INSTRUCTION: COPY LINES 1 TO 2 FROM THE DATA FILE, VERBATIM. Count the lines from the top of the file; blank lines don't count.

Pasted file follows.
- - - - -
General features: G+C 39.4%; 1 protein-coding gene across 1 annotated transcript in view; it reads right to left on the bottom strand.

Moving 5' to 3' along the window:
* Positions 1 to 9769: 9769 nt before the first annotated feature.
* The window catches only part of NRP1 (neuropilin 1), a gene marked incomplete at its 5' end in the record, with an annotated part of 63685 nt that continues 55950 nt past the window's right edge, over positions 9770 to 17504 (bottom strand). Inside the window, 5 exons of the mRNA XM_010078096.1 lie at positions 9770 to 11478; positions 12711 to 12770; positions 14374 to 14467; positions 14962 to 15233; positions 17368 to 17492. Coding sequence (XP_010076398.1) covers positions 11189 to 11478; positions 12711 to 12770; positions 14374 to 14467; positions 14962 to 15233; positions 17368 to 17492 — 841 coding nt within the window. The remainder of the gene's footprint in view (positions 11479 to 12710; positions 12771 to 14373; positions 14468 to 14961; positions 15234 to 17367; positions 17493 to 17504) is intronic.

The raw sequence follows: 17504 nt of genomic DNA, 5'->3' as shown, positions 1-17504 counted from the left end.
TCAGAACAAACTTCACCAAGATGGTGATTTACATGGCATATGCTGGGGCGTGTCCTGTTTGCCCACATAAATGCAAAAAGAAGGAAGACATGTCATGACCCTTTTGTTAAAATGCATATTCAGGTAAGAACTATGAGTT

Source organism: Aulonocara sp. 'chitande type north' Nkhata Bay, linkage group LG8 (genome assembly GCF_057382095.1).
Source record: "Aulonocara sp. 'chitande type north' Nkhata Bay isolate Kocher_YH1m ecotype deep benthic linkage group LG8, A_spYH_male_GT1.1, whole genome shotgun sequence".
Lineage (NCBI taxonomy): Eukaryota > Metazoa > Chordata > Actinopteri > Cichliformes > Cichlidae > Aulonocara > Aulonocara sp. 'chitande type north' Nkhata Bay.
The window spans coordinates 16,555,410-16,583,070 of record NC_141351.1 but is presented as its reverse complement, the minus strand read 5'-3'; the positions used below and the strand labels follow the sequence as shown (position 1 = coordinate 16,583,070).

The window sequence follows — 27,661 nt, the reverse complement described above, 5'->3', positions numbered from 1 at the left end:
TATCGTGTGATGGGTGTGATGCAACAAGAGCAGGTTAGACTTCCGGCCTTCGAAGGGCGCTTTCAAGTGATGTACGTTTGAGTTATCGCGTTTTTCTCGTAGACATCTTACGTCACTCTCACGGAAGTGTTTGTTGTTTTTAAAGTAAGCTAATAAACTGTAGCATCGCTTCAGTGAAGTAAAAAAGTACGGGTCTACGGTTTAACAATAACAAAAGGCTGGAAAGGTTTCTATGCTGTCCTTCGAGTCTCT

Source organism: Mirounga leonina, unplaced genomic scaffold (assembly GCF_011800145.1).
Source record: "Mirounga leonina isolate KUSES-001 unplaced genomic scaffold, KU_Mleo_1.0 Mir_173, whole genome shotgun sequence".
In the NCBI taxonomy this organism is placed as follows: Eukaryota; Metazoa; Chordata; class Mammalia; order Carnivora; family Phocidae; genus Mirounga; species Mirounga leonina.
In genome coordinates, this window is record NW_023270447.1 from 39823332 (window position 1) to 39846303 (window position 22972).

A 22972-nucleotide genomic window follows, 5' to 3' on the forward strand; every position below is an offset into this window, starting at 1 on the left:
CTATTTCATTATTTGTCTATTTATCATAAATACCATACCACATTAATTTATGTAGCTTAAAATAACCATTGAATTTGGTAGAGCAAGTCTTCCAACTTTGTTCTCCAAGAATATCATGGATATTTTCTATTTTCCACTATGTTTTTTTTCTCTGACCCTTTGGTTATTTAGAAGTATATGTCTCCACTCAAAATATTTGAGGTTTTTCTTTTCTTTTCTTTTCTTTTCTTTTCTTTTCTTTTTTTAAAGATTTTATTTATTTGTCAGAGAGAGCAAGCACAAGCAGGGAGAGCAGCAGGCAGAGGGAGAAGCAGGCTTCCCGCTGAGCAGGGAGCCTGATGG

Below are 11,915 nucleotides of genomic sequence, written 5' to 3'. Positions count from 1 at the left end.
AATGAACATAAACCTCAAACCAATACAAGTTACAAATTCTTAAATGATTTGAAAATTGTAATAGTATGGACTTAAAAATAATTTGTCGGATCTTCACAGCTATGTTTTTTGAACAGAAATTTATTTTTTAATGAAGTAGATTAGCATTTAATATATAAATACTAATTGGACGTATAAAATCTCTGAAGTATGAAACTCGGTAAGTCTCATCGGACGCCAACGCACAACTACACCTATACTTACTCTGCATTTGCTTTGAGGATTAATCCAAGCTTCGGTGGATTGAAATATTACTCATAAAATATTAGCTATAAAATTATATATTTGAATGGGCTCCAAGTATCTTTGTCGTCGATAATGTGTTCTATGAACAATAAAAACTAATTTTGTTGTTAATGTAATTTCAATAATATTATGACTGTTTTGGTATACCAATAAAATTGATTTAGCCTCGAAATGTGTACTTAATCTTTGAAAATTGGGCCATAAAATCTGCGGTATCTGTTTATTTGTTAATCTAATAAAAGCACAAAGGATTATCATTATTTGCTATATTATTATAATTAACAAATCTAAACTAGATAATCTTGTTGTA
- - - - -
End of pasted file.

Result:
General features: G+C 39.4%; 1 protein-coding gene across 1 annotated transcript in view; it reads right to left on the bottom strand.

Moving 5' to 3' along the window: